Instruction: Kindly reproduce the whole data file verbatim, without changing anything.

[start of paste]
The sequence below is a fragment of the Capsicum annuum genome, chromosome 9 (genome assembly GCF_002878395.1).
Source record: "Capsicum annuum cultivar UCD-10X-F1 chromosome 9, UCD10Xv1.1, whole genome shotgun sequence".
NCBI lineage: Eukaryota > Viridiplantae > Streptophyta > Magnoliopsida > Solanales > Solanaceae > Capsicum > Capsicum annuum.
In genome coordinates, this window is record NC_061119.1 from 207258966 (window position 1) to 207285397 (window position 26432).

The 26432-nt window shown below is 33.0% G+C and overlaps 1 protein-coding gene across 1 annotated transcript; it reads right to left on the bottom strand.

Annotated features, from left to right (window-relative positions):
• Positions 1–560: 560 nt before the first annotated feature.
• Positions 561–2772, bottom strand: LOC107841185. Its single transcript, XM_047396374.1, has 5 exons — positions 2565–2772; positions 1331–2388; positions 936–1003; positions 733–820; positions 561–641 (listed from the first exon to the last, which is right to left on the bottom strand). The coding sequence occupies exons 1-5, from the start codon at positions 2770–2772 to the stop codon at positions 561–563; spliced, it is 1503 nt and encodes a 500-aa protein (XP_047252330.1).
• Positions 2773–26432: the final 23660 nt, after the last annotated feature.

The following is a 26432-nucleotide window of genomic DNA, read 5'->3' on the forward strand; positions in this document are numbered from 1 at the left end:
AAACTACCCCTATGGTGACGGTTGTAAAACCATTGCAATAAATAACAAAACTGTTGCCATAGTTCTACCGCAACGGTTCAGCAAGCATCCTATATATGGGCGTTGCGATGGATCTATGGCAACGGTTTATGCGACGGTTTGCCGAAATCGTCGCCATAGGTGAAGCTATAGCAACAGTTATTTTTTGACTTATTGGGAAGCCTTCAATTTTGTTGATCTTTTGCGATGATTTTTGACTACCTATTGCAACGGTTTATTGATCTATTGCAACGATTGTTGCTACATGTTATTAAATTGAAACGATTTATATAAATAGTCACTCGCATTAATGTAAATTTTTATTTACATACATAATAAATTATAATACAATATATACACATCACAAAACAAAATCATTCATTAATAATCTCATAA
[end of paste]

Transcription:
The sequence below is a fragment of the Capsicum annuum genome, chromosome 9 (genome assembly GCF_002878395.1).
Source record: "Capsicum annuum cultivar UCD-10X-F1 chromosome 9, UCD10Xv1.1, whole genome shotgun sequence".
NCBI lineage: Eukaryota > Viridiplantae > Streptophyta > Magnoliopsida > Solanales > Solanaceae > Capsicum > Capsicum annuum.
In genome coordinates, this window is record NC_061119.1 from 207258966 (window position 1) to 207285397 (window position 26432).

The 26432-nt window shown below is 33.0% G+C and overlaps 1 protein-coding gene across 1 annotated transcript; it reads right to left on the bottom strand.

Annotated features, from left to right (window-relative positions):
• Positions 1–560: 560 nt before the first annotated feature.
• Positions 561–2772, bottom strand: LOC107841185. Its single transcript, XM_047396374.1, has 5 exons — positions 2565–2772; positions 1331–2388; positions 936–1003; positions 733–820; positions 561–641 (listed from the first exon to the last, which is right to left on the bottom strand). The coding sequence occupies exons 1-5, from the start codon at positions 2770–2772 to the stop codon at positions 561–563; spliced, it is 1503 nt and encodes a 500-aa protein (XP_047252330.1).
• Positions 2773–26432: the final 23660 nt, after the last annotated feature.

The following is a 26432-nucleotide window of genomic DNA, read 5'->3' on the forward strand; positions in this document are numbered from 1 at the left end:
AAACTACCCCTATGGTGACGGTTGTAAAACCATTGCAATAAATAACAAAACTGTTGCCATAGTTCTACCGCAACGGTTCAGCAAGCATCCTATATATGGGCGTTGCGATGGATCTATGGCAACGGTTTATGCGACGGTTTGCCGAAATCGTCGCCATAGGTGAAGCTATAGCAACAGTTATTTTTTGACTTATTGGGAAGCCTTCAATTTTGTTGATCTTTTGCGATGATTTTTGACTACCTATTGCAACGGTTTATTGATCTATTGCAACGATTGTTGCTACATGTTATTAAATTGAAACGATTTATATAAATAGTCACTCGCATTAATGTAAATTTTTATTTACATACATAATAAATTATAATACAATATATACACATCACAAAACAAAATCATTCATTAATAATCTCATAA